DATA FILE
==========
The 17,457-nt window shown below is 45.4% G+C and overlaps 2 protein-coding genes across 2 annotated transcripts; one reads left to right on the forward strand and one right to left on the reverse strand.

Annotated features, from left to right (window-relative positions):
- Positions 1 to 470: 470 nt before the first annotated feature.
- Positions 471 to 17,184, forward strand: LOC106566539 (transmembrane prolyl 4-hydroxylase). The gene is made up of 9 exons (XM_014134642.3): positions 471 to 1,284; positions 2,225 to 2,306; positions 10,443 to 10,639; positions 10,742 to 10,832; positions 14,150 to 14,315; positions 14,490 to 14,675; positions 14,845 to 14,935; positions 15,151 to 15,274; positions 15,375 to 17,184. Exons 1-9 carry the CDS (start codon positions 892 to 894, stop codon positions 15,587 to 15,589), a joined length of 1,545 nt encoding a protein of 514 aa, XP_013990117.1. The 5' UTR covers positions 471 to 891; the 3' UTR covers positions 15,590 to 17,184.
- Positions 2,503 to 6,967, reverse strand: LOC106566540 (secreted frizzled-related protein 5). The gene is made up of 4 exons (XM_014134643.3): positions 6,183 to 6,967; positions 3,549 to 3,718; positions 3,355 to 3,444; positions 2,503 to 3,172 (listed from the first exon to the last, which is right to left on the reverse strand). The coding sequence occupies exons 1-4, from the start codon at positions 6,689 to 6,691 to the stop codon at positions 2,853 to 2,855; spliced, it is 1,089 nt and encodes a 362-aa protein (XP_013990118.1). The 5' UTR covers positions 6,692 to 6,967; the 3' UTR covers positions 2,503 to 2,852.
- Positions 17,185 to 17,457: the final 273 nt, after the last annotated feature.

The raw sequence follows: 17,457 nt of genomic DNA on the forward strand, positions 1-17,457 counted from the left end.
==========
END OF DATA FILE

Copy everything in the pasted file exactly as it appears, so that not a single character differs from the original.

The 17,457-nt window shown below is 45.4% G+C and overlaps 2 protein-coding genes across 2 annotated transcripts; one reads left to right on the forward strand and one right to left on the reverse strand.

Annotated features, from left to right (window-relative positions):
- Positions 1 to 470: 470 nt before the first annotated feature.
- Positions 471 to 17,184, forward strand: LOC106566539 (transmembrane prolyl 4-hydroxylase). The gene is made up of 9 exons (XM_014134642.3): positions 471 to 1,284; positions 2,225 to 2,306; positions 10,443 to 10,639; positions 10,742 to 10,832; positions 14,150 to 14,315; positions 14,490 to 14,675; positions 14,845 to 14,935; positions 15,151 to 15,274; positions 15,375 to 17,184. Exons 1-9 carry the CDS (start codon positions 892 to 894, stop codon positions 15,587 to 15,589), a joined length of 1,545 nt encoding a protein of 514 aa, XP_013990117.1. The 5' UTR covers positions 471 to 891; the 3' UTR covers positions 15,590 to 17,184.
- Positions 2,503 to 6,967, reverse strand: LOC106566540 (secreted frizzled-related protein 5). The gene is made up of 4 exons (XM_014134643.3): positions 6,183 to 6,967; positions 3,549 to 3,718; positions 3,355 to 3,444; positions 2,503 to 3,172 (listed from the first exon to the last, which is right to left on the reverse strand). The coding sequence occupies exons 1-4, from the start codon at positions 6,689 to 6,691 to the stop codon at positions 2,853 to 2,855; spliced, it is 1,089 nt and encodes a 362-aa protein (XP_013990118.1). The 5' UTR covers positions 6,692 to 6,967; the 3' UTR covers positions 2,503 to 2,852.
- Positions 17,185 to 17,457: the final 273 nt, after the last annotated feature.

The raw sequence follows: 17,457 nt of genomic DNA on the forward strand, positions 1-17,457 counted from the left end.